The Boilermaker

So, I ran the 5K training run (untimed) on Sunday morning and then stood near the finish line to watch the real runners complete the 15K. I am no runner nor am I an athlete but I have run the Boilermaker twice and will run it again next year or the year after and then, well, as long as I can. It’s a great event.

I ran my first Boilermaker, also my first race, in 1998 when I was engaged to marry my husband. His father had run the race since its inception and was running one last time with terminal cancer. In 1999, we married and a couple months later he died. In 2000, the race was dedicated to his memory and I ran it again. But it was too much for us: too much filial duty, too much training, too much of an extra challenge in summers that were often spent moving, gearing up for job applications, working on our books. Now, we’re back and I see once again why it was, for my father-in-law, the highlight of the year.

The Boilermaker is the largest 15K in the country. Over 9,000 people ran it yesterday. It attracts elite runners, who finish in 43 minutes (for Gilbert Okari, the male winner) or 50 (Sally Barsosio, the fastest woman), and striders like me, who run a 10-minute miles or slower. (I was proud to do the 5K in 34 minutes; in 1998, I finished in 97 minutes [that’s a turtle-like pace of 10’37’’/mile].) It is moving and incredible to be able to participate as a competitor in an event with Olympic-caliber athletes. But that is only part of it. This is the city of Utica’s cornerstone event. There isn’t a part of the course without music. Even on the 5K, which began at 7:30 AM, I ran past at least four small bands—from a 20 person pipe and drum corps, in kilts and all, to a five-man heavy metal band—and maybe a dozen huge speakers blasting inspirational songs: Shania Twain’s “Honey I’m Home,” as you round the final turn, or that perennial hockey-game instrumental, or, on a tinny boom box, the theme from “Rocky,” or, near the retirement home, really fast polka music. At one spot, four elderly Shriners, in fezes and all, were keeping time on drums to the beat some very young alt-grunge rockers catty-corner from them.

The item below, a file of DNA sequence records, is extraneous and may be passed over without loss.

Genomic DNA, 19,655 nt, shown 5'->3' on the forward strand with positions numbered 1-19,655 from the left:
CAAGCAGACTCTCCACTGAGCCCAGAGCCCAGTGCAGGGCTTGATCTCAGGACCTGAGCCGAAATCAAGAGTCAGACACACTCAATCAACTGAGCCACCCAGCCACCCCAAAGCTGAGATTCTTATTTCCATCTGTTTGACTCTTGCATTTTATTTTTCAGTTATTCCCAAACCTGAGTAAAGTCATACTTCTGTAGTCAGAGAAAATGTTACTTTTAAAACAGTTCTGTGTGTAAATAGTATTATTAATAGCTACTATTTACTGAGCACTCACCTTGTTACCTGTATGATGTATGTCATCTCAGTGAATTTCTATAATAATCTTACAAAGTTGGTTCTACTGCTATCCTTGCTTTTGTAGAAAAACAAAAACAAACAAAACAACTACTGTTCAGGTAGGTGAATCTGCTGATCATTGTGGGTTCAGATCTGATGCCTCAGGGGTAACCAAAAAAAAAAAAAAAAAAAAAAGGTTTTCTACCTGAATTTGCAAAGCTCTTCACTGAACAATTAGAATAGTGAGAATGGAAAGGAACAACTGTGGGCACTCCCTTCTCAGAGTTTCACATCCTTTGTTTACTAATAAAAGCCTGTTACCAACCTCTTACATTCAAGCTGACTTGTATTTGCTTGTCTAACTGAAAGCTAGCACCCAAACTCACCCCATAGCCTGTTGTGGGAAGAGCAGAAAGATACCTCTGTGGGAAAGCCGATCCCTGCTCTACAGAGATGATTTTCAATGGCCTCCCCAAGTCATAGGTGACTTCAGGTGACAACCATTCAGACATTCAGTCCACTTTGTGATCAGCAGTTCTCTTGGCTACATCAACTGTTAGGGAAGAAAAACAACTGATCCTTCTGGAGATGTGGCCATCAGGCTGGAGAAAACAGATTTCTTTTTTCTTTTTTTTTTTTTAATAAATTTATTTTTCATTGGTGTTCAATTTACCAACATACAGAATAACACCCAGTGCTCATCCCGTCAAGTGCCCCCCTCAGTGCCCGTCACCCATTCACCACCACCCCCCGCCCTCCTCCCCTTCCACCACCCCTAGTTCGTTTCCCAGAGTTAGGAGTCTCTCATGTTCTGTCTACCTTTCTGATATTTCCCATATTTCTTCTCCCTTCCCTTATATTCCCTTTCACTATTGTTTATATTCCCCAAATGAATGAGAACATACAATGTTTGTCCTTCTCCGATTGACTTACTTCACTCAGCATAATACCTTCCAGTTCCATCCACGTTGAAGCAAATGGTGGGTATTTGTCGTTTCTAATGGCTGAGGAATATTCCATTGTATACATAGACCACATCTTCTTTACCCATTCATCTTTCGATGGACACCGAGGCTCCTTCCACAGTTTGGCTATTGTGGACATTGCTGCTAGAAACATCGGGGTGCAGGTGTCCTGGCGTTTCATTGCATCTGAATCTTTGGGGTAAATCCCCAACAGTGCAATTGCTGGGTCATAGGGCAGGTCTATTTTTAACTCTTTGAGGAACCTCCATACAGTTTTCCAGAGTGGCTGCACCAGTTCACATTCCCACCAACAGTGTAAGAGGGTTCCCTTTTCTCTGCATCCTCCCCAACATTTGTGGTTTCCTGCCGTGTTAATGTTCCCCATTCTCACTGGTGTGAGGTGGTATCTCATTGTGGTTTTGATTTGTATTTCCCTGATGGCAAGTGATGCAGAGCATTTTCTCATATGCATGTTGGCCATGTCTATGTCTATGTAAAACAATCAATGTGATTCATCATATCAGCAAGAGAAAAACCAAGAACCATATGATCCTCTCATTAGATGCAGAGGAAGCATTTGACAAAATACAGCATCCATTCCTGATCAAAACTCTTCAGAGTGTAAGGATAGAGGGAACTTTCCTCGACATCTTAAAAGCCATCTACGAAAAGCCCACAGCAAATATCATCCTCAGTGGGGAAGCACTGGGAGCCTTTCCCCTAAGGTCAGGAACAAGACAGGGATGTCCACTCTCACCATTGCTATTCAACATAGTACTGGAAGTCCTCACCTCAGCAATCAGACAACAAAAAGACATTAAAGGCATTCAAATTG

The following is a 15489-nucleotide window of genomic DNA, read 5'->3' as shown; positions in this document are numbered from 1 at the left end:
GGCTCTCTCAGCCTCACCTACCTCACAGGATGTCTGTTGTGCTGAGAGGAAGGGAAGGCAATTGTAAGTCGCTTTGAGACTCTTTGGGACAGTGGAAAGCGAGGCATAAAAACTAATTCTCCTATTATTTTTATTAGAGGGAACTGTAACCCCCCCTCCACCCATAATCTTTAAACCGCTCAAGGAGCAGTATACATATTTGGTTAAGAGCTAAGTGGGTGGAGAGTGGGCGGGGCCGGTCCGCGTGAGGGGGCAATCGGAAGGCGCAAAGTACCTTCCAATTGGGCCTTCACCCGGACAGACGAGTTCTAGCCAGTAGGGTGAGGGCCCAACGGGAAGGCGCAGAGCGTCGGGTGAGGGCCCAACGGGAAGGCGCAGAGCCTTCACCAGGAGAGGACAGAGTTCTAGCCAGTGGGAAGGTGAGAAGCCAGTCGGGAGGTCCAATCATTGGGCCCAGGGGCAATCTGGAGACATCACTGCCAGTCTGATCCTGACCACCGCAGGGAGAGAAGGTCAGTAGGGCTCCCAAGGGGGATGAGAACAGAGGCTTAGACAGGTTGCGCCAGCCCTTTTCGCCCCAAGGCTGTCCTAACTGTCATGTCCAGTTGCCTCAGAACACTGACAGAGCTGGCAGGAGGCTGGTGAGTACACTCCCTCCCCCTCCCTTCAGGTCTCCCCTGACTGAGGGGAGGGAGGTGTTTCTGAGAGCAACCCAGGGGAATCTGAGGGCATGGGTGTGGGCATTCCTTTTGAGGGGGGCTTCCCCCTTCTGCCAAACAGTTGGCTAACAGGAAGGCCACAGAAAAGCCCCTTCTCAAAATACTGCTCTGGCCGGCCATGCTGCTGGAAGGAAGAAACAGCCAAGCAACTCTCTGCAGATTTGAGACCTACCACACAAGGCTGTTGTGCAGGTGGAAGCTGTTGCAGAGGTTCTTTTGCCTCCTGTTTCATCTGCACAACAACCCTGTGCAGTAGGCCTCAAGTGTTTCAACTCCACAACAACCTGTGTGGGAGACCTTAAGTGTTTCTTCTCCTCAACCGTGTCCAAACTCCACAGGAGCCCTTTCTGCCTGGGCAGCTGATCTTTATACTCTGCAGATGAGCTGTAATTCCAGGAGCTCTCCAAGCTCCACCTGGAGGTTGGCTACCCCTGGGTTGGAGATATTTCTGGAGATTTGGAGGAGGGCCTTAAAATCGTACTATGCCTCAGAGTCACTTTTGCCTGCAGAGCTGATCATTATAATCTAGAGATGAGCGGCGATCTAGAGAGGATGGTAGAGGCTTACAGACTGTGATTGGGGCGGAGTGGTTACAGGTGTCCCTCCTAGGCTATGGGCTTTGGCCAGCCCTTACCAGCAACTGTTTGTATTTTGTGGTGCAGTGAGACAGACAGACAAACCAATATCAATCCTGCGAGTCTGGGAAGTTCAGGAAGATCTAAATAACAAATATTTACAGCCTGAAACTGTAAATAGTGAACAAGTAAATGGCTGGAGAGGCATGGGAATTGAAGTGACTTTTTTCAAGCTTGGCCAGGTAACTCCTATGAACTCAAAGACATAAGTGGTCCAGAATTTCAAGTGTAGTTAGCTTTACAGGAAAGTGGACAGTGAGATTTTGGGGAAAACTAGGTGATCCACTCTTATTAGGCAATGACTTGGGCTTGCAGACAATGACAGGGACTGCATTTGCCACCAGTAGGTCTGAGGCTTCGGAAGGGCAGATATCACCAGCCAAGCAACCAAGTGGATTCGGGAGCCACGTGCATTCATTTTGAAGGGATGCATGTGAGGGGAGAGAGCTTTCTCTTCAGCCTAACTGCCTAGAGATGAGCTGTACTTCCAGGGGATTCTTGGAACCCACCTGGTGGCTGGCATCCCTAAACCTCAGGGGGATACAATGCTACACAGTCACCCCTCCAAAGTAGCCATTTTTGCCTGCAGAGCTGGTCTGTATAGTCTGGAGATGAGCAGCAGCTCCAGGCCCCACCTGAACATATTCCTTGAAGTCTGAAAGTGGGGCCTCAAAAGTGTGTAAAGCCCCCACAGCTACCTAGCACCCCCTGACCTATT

The race ends in the courtyard (really an enclosed loading dock) of Matt’s brewery (they make Saranac & Utica Club) with popsicles, orange slices, and free beer for runners. There were 38,000 people at the party yesterday, all dancing and drinking on a bright Sunday morning to a merry, serviceable cover band and then doing the guess-where-the-winner’s from guessing game as Kenyan after Kenyan came up to the podium to accept prize money (10 of the top 11 male finishers were Kenyan). The hangover from a morning of drinking free beer is fierce, but, once a year or so, it’s certainly worth it.